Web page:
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Copyright Date: 2008

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EXPRESSION OF IGF-1 (INSULIN-LIKE GROWTH FACTOR-1) RECEPTOR ON
GINGIVAL TISSUE SAMPLES IN DIABETIC PATIENTS AND CONTROLS

















By

MATTHEW RUDOLPH


A THESIS PRESENTED TO THE GRADUATE SCHOOL
OF THE UNIVERSITY OF FLORIDA IN PARTIAL FULFILLMENT
OF THE REQUIREMENTS FOR THE DEGREE OF
MASTER OF SCIENCE

UNIVERSITY OF FLORIDA


2004















ACKNOWLEDGMENTS

I would like to express my gratitude to those that have helped in completion of this

research project. I would like to thank my committee, Dr. Joseph Katz, Dr. Herbert

Towle, and Dr. Frederic Brown. I would also like to thank my program director,

Dr. Gregory Horning. Special thanks go to Dr. Donald Cohen, Dr. Juliana Robledo, Dr.

Indraneel Bhattacharyya and the entire Department of Oral Medicine and Diagnostic

Sciences for making their resources and knowledge available to me. I would also like to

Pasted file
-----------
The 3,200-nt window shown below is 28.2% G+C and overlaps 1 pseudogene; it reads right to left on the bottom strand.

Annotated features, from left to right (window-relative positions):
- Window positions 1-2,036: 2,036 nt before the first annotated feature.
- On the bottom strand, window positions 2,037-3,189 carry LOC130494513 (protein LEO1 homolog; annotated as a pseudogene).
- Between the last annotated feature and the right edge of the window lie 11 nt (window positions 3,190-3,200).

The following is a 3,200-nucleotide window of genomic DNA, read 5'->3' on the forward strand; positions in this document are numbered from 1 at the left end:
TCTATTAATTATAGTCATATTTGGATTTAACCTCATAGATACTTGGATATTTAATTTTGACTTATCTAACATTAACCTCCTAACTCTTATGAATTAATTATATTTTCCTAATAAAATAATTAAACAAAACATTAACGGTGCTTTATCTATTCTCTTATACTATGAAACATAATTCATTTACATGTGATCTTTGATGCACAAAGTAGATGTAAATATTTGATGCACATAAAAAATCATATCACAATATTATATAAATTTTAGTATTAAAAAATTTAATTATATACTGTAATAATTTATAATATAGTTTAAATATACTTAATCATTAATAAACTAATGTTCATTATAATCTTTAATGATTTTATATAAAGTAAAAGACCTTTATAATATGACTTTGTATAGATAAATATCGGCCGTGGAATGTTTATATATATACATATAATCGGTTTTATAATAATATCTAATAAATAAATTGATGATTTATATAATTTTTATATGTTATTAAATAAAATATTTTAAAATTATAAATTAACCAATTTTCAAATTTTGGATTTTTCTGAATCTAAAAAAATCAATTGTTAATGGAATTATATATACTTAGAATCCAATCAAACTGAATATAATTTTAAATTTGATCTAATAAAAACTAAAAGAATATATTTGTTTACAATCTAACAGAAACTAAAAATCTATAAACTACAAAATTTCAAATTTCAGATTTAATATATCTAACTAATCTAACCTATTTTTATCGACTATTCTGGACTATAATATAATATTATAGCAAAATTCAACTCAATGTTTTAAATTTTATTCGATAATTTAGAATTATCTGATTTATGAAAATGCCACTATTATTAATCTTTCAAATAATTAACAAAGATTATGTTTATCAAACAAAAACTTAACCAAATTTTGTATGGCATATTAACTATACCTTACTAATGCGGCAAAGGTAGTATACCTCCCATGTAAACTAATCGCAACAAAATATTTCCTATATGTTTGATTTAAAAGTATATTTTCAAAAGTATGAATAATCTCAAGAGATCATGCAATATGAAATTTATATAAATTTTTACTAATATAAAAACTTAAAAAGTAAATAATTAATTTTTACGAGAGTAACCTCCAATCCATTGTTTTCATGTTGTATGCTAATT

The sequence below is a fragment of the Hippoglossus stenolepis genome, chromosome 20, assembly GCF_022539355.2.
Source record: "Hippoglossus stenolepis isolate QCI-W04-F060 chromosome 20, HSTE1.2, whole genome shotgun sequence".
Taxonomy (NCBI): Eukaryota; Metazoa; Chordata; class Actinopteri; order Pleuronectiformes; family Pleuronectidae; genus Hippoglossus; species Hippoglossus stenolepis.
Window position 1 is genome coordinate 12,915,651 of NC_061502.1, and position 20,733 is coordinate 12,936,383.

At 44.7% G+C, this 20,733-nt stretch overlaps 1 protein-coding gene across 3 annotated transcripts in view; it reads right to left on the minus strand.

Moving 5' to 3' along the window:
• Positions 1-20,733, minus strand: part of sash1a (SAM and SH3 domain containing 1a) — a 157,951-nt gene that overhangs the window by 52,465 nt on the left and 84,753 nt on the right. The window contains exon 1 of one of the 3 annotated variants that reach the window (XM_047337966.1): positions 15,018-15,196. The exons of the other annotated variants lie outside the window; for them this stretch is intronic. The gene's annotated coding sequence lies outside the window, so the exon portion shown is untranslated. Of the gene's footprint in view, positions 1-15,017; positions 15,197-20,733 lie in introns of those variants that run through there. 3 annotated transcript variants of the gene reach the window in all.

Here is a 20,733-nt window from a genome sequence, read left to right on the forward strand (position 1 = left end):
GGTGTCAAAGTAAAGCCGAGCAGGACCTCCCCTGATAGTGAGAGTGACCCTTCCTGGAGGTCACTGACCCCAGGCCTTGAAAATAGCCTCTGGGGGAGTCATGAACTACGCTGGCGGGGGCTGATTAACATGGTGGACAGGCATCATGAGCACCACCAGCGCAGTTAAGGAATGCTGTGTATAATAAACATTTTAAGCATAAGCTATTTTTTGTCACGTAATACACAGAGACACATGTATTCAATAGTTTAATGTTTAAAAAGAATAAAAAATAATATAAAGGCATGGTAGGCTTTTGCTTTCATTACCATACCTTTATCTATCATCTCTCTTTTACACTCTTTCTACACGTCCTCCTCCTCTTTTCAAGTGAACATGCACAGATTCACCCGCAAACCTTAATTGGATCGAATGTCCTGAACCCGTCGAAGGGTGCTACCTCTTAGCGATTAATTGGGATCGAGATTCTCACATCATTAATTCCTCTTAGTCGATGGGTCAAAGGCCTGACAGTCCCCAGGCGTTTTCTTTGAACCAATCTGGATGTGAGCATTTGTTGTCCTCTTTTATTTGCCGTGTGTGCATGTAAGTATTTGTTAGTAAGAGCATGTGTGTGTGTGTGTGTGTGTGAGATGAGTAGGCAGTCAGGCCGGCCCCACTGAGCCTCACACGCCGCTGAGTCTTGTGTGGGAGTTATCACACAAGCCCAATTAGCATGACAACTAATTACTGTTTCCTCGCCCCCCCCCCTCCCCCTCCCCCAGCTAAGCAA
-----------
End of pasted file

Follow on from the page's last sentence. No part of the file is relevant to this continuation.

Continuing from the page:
thank my wife, Dr. Kimberly Jones-Rudolph for her unwavering love and support.
















TABLE OF CONTENTS
page

A C K N O W L E D G M E N T S .................................................................................................. ii

LIST OF TABLES ................ ....... ............ ..................... iv

LIST OF FIGURES ................................................. ..............v

ABSTRACT................................................ vi

CHAPTER

1 INTRODUCTION ................... .................. .............. .... ......... .......

B background ..................................1...............................................
D description of the D disease ........................................................................2